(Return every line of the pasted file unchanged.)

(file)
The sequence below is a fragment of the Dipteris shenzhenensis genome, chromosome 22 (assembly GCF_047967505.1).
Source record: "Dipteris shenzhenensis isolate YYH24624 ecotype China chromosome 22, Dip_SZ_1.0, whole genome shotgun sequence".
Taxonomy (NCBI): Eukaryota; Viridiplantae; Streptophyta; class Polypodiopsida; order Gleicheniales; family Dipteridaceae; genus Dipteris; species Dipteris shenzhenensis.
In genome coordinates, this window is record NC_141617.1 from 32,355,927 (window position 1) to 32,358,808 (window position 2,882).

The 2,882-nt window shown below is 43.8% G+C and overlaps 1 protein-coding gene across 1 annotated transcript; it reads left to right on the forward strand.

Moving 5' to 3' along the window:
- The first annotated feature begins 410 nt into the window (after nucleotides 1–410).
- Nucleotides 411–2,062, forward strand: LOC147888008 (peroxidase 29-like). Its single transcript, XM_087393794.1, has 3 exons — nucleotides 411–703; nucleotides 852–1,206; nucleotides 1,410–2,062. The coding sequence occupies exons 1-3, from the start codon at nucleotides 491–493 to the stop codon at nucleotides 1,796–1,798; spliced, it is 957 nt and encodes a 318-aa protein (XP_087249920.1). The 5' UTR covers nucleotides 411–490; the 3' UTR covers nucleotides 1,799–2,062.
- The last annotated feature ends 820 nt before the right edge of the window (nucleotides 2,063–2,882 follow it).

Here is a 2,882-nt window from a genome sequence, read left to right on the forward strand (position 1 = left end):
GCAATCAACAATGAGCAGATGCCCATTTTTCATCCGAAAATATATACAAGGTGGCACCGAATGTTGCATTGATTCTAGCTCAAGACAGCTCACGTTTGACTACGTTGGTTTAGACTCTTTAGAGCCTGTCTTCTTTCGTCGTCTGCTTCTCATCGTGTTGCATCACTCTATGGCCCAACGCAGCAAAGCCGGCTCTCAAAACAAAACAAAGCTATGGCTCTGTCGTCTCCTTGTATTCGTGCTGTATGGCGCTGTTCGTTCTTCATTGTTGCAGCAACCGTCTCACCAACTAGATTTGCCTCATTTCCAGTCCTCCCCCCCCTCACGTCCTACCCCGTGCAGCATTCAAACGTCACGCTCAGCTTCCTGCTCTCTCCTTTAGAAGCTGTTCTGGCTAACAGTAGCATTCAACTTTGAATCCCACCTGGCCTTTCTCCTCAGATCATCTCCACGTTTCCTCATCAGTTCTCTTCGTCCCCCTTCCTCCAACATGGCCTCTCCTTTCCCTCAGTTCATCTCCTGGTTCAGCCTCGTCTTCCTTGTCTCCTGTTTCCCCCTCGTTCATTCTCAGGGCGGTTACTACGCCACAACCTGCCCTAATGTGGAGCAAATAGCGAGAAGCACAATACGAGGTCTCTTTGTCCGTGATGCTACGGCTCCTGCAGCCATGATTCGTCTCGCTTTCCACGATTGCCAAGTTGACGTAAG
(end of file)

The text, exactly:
The sequence below is a fragment of the Dipteris shenzhenensis genome, chromosome 22 (assembly GCF_047967505.1).
Source record: "Dipteris shenzhenensis isolate YYH24624 ecotype China chromosome 22, Dip_SZ_1.0, whole genome shotgun sequence".
Taxonomy (NCBI): Eukaryota; Viridiplantae; Streptophyta; class Polypodiopsida; order Gleicheniales; family Dipteridaceae; genus Dipteris; species Dipteris shenzhenensis.
In genome coordinates, this window is record NC_141617.1 from 32,355,927 (window position 1) to 32,358,808 (window position 2,882).

The 2,882-nt window shown below is 43.8% G+C and overlaps 1 protein-coding gene across 1 annotated transcript; it reads left to right on the forward strand.

Moving 5' to 3' along the window:
- The first annotated feature begins 410 nt into the window (after nucleotides 1–410).
- Nucleotides 411–2,062, forward strand: LOC147888008 (peroxidase 29-like). Its single transcript, XM_087393794.1, has 3 exons — nucleotides 411–703; nucleotides 852–1,206; nucleotides 1,410–2,062. The coding sequence occupies exons 1-3, from the start codon at nucleotides 491–493 to the stop codon at nucleotides 1,796–1,798; spliced, it is 957 nt and encodes a 318-aa protein (XP_087249920.1). The 5' UTR covers nucleotides 411–490; the 3' UTR covers nucleotides 1,799–2,062.
- The last annotated feature ends 820 nt before the right edge of the window (nucleotides 2,063–2,882 follow it).

Here is a 2,882-nt window from a genome sequence, read left to right on the forward strand (position 1 = left end):
GCAATCAACAATGAGCAGATGCCCATTTTTCATCCGAAAATATATACAAGGTGGCACCGAATGTTGCATTGATTCTAGCTCAAGACAGCTCACGTTTGACTACGTTGGTTTAGACTCTTTAGAGCCTGTCTTCTTTCGTCGTCTGCTTCTCATCGTGTTGCATCACTCTATGGCCCAACGCAGCAAAGCCGGCTCTCAAAACAAAACAAAGCTATGGCTCTGTCGTCTCCTTGTATTCGTGCTGTATGGCGCTGTTCGTTCTTCATTGTTGCAGCAACCGTCTCACCAACTAGATTTGCCTCATTTCCAGTCCTCCCCCCCCTCACGTCCTACCCCGTGCAGCATTCAAACGTCACGCTCAGCTTCCTGCTCTCTCCTTTAGAAGCTGTTCTGGCTAACAGTAGCATTCAACTTTGAATCCCACCTGGCCTTTCTCCTCAGATCATCTCCACGTTTCCTCATCAGTTCTCTTCGTCCCCCTTCCTCCAACATGGCCTCTCCTTTCCCTCAGTTCATCTCCTGGTTCAGCCTCGTCTTCCTTGTCTCCTGTTTCCCCCTCGTTCATTCTCAGGGCGGTTACTACGCCACAACCTGCCCTAATGTGGAGCAAATAGCGAGAAGCACAATACGAGGTCTCTTTGTCCGTGATGCTACGGCTCCTGCAGCCATGATTCGTCTCGCTTTCCACGATTGCCAAGTTGACGTAAG